Brain prosthetic controller getting better via software

Brain-controlled prostheses sample a few hundred neurons to estimate motor commands that involve millions of neurons. So tiny sampling errors can reduce the precision and speed of thought-controlled keypads. A Stanford technique can analyze this sample and quickly make dozens of corrective adjustments to make thought control more precise. Credit: Jonathan Kao, Shenoy Lab

We control most of our movements, and all the voluntary ones, through neurones in our brain and we are somewhat in control of these neurones through our "thinking". At least, this is what we perceive. You feel thirsty, you want to drink and therefore after having considered the context you decide to pick up the glass and the bottle and pour water into it, then you move the glass to your lips and drink. All of this comes naturally to you but it is a very complex interplay of many neurones, mostly organised in specific networks.

Scientists have learns ways to detect what neurones are active in connection to a certain micro step in the overall process of moving from being thirsty to drinking. 

In practice by observing some neurones a computer may derive the information on what those neurones will end up in causing (getting to the glass, filling it, moving it to your lips). Hence the computer can instruct a robot to do the actions you may not be able to do because of a severed nerve or a palsy.

The problem is that even for the simplest activity and sub-activity the number of neurones involved is in the millions and the sensing involves only e few hundreds of them. In many cases a neurone, or a cluster of neurones, fires both if you see a cat and if you want to drink. Sorting out what is really meaning is very difficult and this is why making brain prosthetics is so difficult to the point that what we have today is a mechanisms through which is your brain that learns what to do so that the computer understand it correctly. We are not training the computer, we are training the brain.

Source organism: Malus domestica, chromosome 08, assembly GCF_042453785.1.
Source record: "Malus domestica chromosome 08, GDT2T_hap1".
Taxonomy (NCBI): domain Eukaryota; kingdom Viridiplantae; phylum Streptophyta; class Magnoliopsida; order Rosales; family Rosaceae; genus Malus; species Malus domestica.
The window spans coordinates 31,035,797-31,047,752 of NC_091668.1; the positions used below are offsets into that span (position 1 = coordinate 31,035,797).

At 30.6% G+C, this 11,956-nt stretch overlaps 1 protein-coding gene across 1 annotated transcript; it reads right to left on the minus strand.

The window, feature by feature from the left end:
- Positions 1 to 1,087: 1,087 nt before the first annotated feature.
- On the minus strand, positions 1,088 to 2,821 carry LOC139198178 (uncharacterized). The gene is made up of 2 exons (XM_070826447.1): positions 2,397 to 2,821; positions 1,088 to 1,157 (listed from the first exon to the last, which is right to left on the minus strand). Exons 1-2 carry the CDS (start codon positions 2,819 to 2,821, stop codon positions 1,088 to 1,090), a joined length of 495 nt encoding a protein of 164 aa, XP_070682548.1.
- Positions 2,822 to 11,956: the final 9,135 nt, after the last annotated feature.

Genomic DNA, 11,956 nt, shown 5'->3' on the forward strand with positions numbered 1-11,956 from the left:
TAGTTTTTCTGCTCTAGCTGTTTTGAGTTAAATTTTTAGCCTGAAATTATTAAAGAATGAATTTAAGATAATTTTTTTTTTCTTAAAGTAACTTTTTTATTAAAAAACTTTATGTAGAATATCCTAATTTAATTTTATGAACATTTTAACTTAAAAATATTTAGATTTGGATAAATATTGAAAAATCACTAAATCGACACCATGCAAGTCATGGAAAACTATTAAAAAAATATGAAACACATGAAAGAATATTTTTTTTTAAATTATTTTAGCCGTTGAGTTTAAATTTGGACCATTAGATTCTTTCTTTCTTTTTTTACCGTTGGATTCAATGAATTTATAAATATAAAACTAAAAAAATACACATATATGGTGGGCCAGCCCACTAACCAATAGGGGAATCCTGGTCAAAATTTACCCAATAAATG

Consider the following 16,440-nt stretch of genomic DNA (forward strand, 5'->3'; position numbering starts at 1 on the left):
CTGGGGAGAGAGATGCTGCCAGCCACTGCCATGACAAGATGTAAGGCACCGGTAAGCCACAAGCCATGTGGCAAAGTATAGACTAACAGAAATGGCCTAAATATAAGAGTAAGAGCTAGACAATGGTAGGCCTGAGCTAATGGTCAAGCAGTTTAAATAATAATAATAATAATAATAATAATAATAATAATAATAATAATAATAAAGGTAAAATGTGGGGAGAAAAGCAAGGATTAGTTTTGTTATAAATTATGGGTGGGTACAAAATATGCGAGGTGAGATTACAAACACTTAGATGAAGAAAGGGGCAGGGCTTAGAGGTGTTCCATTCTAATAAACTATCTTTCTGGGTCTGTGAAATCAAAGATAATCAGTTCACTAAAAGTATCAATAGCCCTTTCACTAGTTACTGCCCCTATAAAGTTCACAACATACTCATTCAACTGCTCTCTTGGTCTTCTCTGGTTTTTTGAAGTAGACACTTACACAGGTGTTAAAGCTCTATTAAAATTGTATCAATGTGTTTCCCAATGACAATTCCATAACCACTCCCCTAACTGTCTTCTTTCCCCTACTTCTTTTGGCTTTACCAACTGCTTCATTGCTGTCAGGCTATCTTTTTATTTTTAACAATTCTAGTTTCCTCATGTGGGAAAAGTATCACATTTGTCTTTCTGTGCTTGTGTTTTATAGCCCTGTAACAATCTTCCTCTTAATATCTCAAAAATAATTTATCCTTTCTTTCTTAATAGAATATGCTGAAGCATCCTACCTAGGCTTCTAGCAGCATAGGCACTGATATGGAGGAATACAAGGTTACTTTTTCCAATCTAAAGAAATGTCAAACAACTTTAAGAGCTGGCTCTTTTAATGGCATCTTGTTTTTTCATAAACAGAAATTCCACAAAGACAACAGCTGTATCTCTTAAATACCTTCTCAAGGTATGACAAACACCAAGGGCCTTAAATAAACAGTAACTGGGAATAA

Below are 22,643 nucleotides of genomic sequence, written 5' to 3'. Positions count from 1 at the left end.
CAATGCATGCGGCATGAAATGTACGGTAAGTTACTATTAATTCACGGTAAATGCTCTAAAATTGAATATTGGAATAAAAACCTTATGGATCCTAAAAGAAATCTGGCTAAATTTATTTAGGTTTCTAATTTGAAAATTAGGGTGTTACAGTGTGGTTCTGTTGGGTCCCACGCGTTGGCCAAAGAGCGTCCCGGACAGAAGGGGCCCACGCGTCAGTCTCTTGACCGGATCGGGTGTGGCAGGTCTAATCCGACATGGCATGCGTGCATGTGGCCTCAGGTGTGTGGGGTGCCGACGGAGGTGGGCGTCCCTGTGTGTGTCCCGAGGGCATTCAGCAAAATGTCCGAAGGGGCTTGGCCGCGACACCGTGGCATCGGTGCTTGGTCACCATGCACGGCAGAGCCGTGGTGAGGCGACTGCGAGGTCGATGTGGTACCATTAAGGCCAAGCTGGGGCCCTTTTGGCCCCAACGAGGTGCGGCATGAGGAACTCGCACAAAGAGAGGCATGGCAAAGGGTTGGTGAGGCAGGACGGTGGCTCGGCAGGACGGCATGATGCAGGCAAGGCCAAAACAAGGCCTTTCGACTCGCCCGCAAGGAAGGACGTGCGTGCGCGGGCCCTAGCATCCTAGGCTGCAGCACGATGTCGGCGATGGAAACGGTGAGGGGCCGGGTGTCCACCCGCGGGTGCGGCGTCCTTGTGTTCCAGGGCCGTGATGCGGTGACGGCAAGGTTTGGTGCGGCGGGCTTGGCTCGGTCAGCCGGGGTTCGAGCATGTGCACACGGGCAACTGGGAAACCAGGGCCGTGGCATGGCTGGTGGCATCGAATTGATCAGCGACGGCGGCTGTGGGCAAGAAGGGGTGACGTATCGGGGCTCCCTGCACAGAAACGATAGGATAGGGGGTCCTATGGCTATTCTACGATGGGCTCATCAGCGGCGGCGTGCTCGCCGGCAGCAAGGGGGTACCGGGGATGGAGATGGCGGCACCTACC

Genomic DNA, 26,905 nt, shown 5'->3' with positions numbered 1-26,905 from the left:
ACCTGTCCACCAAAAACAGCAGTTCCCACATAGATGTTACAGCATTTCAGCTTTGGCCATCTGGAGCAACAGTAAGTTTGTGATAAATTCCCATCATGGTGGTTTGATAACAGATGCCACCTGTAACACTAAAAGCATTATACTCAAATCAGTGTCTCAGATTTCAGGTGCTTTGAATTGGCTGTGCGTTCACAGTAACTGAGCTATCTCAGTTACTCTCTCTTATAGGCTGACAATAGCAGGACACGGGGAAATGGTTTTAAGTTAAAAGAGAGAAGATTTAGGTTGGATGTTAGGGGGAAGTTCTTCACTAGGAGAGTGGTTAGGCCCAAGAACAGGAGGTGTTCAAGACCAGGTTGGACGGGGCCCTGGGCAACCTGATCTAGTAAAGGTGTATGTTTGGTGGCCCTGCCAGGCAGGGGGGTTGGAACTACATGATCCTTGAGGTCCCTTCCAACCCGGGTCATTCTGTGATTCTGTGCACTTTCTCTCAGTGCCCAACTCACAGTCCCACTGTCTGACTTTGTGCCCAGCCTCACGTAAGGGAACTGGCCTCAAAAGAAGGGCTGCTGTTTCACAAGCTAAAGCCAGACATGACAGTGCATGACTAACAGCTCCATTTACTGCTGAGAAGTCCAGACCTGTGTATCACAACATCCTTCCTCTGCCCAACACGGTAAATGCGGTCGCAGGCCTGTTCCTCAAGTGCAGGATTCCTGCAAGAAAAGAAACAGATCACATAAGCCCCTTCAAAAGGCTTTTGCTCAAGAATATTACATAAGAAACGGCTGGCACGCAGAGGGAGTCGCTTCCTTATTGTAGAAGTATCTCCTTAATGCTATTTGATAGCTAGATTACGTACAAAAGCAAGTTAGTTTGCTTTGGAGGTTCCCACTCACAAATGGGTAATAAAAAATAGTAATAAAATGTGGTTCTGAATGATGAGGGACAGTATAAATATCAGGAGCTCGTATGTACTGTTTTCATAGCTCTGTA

Now a team of researchers at Stanford has created a software that can make a step forward in "understanding" what the firing of hundreds of neurones can really mean.

They have shown in a series of experiments a monkey in front of a keypad trained to hit a key when it was lighted. The monkey had to detect the light and move its finger to press the key. The computer learned to understand the signals generated by the monkey's monitored neurones and made adjustments to come to a good interpretation. Than the monkey was again solicited to type on the lighted key but this time the key was pressed by the computer upon analyses of the monkey "neurones". It turned out that a monkey can correctly press 29 keys in 30 seconds (on average) and the system could muster 26 keys in 30 seconds, a 90% effectiveness.

The goal of the researchers is to come up with a brain prosthetics that can be used by people with ALS providing them with an easier way to communicate. Today they interact with a computer through a system that track their eye movement but this requires a longer time and soon leads to fatigue. A direct connection with the brain would be more seamless and more effective.

Author - Roberto Saracco

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